Bigger edge goes to party that dumps its 2020 nominee | News, Sports, Jobs

It’s just one poll, conducted by SSRS Research for CNN, but it provides interesting evidence about where voters are on issues, and it isn’t glaringly inconsistent with other survey research.

So “which political party’s views are closer to” yours on each issue? Answer: Mostly the Republican Party. On the economy (41%-29%), immigration (40%-30%), crime and policing (40%-28%), government spending (35%-26%) and parents’ rights (36%-33%).

Admittedly, the Republicans’ margin is closer on America’s role in world affairs (35%-32%) and freedom of speech (37%-35%), and Democrats have the advantage on social and cultural issues (36%-33%) and abortion (40%-30%).

But the overall picture is fairly clear. Although respondents usually have more negative feelings about the Republican than the Democratic party, on this particular set of issues Republicans have a statistically significant advantage over Democrats on four issues and Democrats on only one.

That’s reasonably consistent with President Joe Biden’s job approval, which is currently 44% and has been running at about that level, and occasionally well below, most of the time since the disorderly withdrawal of American forces from Afghanistan in August 2021.

But it’s at least somewhat dissonant with polls matching Biden against former President Donald Trump, in which the latter leads 44% to 42% — a statistical tie.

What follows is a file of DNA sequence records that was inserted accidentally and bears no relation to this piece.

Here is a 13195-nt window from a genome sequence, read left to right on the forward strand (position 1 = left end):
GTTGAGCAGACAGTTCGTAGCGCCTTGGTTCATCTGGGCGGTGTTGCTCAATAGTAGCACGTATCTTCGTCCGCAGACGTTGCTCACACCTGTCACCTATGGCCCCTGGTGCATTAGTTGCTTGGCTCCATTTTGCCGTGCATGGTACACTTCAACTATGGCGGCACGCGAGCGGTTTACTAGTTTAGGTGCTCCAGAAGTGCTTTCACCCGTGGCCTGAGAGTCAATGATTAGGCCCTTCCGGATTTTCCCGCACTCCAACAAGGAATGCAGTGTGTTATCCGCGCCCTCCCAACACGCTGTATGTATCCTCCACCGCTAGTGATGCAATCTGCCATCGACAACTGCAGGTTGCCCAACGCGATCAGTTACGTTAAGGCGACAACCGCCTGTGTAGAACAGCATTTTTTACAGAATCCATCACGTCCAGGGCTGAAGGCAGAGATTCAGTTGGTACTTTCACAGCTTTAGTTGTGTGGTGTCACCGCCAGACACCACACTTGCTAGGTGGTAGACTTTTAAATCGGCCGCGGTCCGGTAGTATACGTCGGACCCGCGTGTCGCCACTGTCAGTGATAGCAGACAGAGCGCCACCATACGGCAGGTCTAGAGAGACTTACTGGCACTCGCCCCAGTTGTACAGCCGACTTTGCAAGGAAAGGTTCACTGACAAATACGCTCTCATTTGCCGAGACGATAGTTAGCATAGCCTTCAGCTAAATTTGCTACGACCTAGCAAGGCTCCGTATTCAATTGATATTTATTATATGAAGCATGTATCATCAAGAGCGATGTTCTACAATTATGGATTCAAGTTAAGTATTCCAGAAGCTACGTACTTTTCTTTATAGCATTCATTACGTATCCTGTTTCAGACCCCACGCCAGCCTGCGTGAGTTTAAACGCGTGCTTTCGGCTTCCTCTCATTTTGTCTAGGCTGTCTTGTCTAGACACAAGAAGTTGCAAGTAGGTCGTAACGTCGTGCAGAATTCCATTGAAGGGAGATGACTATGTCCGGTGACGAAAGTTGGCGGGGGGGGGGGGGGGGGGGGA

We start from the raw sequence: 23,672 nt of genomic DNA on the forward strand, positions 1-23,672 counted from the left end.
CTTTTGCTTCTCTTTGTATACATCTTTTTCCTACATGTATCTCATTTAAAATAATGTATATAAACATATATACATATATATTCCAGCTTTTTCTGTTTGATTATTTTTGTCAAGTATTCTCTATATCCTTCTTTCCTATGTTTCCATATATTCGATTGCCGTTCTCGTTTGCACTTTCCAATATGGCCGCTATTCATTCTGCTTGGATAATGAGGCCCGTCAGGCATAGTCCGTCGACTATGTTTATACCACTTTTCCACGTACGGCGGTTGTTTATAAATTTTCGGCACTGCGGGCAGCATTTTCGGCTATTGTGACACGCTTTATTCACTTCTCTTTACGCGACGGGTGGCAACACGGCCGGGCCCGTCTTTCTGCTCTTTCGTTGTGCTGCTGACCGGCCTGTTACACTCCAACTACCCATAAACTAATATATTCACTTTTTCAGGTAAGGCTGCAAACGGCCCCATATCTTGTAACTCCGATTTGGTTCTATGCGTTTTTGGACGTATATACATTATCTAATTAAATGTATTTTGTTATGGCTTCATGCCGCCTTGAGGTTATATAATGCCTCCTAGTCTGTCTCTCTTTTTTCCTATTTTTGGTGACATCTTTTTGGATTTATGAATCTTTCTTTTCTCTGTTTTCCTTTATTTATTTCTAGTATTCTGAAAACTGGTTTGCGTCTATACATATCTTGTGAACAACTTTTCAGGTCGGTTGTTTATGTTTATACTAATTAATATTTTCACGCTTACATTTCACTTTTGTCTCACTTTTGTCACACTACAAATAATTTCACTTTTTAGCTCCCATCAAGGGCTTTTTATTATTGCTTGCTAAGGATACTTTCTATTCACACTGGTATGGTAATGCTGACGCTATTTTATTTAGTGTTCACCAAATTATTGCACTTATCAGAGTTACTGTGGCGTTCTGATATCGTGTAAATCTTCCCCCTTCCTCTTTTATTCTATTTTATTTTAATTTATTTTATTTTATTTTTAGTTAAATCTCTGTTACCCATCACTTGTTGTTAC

One revealing thing about these numbers is that they show majorities of American voters rejecting both the 45th and 46th presidents, and are presumably in the market for a 47th.

But even more revealing is that Republicans’ apparent advantage on salient issues has not produced an electorate determined to reject an 80-year-old Democratic incumbent.

That’s true even though Biden himself, after tacking left on virtually every issue during Ron Klain’s months as White House chief of staff, has now, during Jeff Zients’ weeks in that post, taken a couple of stands that suggest an awareness of vulnerability on some key issues.

He’s announced changes in immigration policy apparently designed to prevent some illegal border crossers to apply for asylum status.

And, despite cries of anguish from the defund-the-police left, Biden declined to veto Congress’ bipartisan overturning of the District of Columbia legislation reducing the penalties for violent crimes. This shows a lack of confidence in the liberal talking point that violent crime is less prevalent than it was 30 years ago and in the argument.

Biden’s statement that he’s “planning” to run for reelection shows a certain nervousness about the possibility that he, like his immediate predecessor, may have difficulty winning re-nomination.

That has prompted the Spectator’s conservative writer Ben Domenech to make the perhaps puckish suggestion that Rep. Alexandria Ocasio-Cortez, D-N.Y., challenge the incumbent. Some 47 years younger than Biden, she will reach the constitutionally required age of 35 in October 2024.

As for the Republican nomination, Donald Trump faces announced or possible opposition from serious figures in early-primary states — South Carolina’s Nikki Haley and Tim Scott, New Hampshire’s Chris Sununu — who could potentially be ticket-balancing VPs.

Patrick Ruffini of Echelon Insights, analyzing his firm’s polling, classifies 25% of Republican voters as Always Trump, 15% as Never Trump and 60% as up-for-grabs. That suggests there is plenty of room for Florida Gov. Ron DeSantis, who has been competitive with Trump in two-candidate pairings, to overtake Trump if and when early-state candidates and former Vice President Mike Pence fall by the wayside.

Bottom line: Republicans have some advantage on issues, but there’s probably a bigger advantage for the party whose voters eschew residual loyalties and dump their overage and unpopular 2020 presidential nominees.

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